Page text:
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PITTSBURGH, PA (March, 14, 2023) -- Pittsburgh EMS and the Office of Community Health & Safety (OCH&S) are proud to announce the implementation of a Community Paramedicine Program in Pittsburgh. As the birthplace of both modern paramedicine and the field of community paramedicine, this is the evolution and advancement of a long-standing tradition of public health-driven care in the city.
Under the direction of EMS Community Paramedic Crew Chief John Mooney and OCH&S Manager Laura Drogowski, the program will be designed to address the needs of the most vulnerable in our community. An alarming number of people in Pittsburgh are living with untreated conditions - and dying - because they do not have access to resources to manage their chronic health needs. Even when services and support systems are available, they are unable to reach them and calling 9-1-1 can become their only lifeline.
"The City, through Community Paramedicine, has a unique opportunity to truly "see" these residents. Ongoing support by EMS Community Paramedics and OCH&S social workers will help connect patients with the proper health services, allowing them to remain stable in their own homes and avoid future hospitalization. This reduces their reliance on the 9-1-1 system and improves patient outcomes," said EMS Assistant Chief, Mark Pinchalk.
Prior to the program's official launch, Crew Chief Mooney and EMS personnel have been working closely with OCH&S social workers since late 2021 to provide care to patients outside of 9-1-1 calls.
"Paramedics and EMTs most often see these patients on an emergency call basis, unable to help them long-term with their treatable conditions. It's devastating for first responders to regularly witness patients decline in health over multiple visits. With this dedicated, full-time program, we will be able to provide ongoing support for patients, in collaboration with other Department of Public Safety bureaus, community partners, and health systems," said Community Paramedic John Mooney.
Many of the patients who frequently call EMS are living with difficult-to-manage chronic health conditions such as obstructive lung diseases (asthma and COPD), diabetes, seizure disorders, and heart disease. Patients with higher rates of EMS calls also use the emergency system for minor falls, mobility challenges, and mental health issues. If their needs go unaddressed, they can experience increasingly serious or catastrophic outcomes without the ability to access resources outside of calling 9-1-1.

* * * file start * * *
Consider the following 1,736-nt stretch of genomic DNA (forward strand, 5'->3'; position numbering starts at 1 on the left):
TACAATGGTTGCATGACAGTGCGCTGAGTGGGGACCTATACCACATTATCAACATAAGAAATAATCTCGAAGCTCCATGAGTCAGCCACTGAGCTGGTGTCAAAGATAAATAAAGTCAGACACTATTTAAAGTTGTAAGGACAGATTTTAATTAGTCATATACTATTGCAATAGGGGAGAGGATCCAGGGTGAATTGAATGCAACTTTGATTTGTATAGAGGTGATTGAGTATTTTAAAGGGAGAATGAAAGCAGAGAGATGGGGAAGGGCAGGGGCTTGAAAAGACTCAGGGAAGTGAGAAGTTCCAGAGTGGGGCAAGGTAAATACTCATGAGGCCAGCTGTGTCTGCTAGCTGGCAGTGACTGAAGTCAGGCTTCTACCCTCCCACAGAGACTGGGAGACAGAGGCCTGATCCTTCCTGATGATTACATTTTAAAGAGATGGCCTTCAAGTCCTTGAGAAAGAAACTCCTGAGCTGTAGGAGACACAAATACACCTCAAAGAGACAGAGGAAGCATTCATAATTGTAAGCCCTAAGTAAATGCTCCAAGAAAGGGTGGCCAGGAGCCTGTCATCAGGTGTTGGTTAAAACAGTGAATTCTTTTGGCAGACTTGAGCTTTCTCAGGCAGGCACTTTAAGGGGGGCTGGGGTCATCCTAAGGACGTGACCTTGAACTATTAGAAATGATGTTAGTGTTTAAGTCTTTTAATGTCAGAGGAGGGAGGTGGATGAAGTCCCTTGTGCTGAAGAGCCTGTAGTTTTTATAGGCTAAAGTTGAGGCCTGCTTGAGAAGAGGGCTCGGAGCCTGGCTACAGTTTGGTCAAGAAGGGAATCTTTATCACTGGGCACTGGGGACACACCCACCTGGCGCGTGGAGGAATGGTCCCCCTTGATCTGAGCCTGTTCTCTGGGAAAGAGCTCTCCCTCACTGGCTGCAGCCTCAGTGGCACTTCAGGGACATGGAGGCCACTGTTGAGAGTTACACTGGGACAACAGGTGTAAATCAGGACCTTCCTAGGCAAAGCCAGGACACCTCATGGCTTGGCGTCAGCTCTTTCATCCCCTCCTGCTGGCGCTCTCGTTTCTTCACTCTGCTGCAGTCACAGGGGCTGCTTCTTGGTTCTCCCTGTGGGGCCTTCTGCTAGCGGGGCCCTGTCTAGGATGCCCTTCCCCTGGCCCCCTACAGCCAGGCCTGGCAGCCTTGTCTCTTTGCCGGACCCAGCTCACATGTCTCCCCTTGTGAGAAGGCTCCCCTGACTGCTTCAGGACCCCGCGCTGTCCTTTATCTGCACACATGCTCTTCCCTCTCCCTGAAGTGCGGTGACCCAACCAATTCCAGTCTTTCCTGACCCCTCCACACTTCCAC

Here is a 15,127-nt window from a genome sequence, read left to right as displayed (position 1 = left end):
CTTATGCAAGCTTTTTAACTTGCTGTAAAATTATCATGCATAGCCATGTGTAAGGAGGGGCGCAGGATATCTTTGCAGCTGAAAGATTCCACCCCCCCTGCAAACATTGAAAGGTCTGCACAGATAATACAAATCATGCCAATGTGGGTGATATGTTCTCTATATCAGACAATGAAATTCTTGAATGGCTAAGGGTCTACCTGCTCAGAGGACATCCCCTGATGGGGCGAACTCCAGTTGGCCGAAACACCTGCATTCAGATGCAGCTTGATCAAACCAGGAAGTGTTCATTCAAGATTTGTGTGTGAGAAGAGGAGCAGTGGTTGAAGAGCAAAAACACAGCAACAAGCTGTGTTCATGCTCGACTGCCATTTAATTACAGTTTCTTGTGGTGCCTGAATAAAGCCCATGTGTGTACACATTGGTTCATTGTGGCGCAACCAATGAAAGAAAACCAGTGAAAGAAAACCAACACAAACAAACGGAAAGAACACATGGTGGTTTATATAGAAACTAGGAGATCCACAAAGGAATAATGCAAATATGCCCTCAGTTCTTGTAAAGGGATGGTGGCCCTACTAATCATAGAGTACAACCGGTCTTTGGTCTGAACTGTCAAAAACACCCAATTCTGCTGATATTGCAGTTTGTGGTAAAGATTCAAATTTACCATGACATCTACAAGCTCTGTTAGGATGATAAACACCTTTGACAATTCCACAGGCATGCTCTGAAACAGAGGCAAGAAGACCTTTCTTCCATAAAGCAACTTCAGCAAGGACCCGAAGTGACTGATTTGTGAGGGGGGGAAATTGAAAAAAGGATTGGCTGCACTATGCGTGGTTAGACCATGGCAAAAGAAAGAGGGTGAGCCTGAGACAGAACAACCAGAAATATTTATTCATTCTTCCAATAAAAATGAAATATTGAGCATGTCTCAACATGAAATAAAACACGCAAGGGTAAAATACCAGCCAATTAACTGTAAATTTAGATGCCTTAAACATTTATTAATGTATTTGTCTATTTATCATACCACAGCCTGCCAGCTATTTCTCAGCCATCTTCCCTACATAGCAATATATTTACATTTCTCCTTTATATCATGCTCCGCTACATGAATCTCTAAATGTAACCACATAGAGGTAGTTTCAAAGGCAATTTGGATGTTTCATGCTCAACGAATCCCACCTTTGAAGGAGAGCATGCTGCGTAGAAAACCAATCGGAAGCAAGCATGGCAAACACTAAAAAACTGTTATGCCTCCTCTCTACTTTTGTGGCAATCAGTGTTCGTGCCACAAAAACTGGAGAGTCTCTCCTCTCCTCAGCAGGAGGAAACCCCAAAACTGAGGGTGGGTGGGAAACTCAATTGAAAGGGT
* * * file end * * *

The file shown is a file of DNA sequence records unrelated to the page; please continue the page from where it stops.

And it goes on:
Recognizing that EMS is public health, Office of Community Health & Safety Manager Laura Drogowski helped spearhead and design the Community Paramedicine program. OCH&S community social workers, in partnership with EMS personnel, provide a continuum of care, so that residents may receive sustained, durable, health support.
"A devastating number of our residents are in desperate need of assistance, be that medical, social, psychological or systems navigation. The ability to access promised resources can often take hours on the phone, knowing exactly who to call and what to say; even then people fall through the cracks. Falling through the cracks means that people die, alone, from treatable conditions. Our first responders see them every day. We are committed to changing these outcomes, providing advocacy, connecting patients with resources, and fighting for what is needed," said Drogowski.
Moving forward, the Community Paramedic Crew Chief will work with three EMS-OCH&S liaisons and OCH&S social workers, with intensive engagement from EMS colleagues and other Department of Public Safety bureaus to provide patient care, build program infrastructure and referral partners, and train personnel to advance and grow the program.
Other public health-informed care programs between OCH&S and Public Safety bureaus are already operational, including collaborations with the Pittsburgh Bureau of Fire and its People In Need of Support (PINS) program, and with the Pittsburgh Bureau of Police through the Trauma Survivor Assistance Program (TSAP) and co-response unit - an ongoing pilot program operating in the North Side since February 15, 2023.
EMS Community Paramedic Crew Chief John Mooney and City of Pittsburgh Community Social Worker Anmol Baxi